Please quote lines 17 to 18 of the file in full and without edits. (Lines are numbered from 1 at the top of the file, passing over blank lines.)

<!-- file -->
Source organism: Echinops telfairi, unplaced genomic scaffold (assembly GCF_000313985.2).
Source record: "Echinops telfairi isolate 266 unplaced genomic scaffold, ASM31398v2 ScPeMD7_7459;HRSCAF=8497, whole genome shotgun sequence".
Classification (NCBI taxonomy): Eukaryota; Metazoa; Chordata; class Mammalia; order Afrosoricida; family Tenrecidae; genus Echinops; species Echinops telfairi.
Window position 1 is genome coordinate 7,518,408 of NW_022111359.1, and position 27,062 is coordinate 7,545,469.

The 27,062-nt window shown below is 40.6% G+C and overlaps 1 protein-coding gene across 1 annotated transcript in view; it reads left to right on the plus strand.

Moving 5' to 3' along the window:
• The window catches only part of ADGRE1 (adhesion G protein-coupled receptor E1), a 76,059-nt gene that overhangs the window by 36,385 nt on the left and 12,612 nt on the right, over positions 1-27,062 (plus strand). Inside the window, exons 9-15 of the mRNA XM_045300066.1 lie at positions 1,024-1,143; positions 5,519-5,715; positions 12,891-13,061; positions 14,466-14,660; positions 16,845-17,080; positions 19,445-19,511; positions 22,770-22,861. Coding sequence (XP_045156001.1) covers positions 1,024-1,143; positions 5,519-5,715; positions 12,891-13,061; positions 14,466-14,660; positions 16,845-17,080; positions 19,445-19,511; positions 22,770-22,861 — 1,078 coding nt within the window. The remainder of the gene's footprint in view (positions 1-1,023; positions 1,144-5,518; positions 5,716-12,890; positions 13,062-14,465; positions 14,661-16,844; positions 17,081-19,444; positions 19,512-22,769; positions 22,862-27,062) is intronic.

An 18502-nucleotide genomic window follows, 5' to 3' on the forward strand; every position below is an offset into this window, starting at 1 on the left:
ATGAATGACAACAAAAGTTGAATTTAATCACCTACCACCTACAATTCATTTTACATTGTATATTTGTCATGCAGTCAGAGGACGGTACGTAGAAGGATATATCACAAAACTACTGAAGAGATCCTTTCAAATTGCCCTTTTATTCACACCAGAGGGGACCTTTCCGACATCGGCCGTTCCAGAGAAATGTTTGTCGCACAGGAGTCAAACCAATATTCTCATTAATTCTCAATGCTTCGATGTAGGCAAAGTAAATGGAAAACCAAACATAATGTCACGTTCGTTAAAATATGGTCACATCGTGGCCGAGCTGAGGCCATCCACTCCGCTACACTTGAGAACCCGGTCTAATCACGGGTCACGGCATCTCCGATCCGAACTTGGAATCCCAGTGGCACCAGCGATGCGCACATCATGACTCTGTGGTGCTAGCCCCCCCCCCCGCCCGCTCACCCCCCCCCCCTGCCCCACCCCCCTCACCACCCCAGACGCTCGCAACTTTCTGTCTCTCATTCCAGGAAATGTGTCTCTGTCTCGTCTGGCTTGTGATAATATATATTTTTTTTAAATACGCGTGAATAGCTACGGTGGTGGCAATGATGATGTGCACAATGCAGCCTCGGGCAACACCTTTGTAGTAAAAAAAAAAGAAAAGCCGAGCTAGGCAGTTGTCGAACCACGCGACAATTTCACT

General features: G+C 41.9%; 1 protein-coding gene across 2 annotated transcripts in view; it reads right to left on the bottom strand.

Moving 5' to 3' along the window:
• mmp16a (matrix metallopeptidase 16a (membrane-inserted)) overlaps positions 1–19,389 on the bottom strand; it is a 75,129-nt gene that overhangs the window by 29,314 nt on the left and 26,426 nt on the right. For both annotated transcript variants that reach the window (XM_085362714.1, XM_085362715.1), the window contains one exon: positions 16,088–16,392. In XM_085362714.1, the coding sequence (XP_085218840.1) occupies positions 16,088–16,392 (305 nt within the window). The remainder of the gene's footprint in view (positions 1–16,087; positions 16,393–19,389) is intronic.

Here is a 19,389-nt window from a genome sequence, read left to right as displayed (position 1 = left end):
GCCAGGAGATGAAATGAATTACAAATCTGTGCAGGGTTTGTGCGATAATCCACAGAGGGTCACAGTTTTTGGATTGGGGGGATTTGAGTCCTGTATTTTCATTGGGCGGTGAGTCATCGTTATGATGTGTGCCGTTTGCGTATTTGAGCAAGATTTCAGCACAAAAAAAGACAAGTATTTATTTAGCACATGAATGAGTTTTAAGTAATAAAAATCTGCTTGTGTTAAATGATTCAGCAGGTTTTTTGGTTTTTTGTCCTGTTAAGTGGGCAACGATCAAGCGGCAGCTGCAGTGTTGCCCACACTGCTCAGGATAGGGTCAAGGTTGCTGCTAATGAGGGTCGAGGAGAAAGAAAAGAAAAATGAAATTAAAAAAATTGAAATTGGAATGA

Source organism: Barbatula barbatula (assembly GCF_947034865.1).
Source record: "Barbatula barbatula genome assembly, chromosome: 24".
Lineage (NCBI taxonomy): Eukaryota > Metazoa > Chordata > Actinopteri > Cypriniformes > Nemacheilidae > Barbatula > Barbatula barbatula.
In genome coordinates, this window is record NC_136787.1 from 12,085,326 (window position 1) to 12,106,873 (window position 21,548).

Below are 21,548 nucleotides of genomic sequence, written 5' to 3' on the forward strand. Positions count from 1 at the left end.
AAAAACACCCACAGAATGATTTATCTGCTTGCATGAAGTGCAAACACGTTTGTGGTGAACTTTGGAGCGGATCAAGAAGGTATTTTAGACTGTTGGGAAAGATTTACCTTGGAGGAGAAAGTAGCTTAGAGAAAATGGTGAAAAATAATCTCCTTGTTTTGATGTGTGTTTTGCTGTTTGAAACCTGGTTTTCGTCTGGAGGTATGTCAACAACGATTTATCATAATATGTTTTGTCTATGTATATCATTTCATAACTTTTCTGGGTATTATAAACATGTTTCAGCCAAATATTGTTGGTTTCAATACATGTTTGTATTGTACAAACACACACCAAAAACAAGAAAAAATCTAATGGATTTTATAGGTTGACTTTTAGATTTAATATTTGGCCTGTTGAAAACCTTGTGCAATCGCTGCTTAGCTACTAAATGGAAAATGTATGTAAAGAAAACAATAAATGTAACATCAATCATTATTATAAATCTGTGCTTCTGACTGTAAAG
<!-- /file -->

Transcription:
Lineage (NCBI taxonomy): Eukaryota > Metazoa > Chordata > Actinopteri > Cypriniformes > Nemacheilidae > Barbatula > Barbatula barbatula.
In genome coordinates, this window is record NC_136787.1 from 12,085,326 (window position 1) to 12,106,873 (window position 21,548).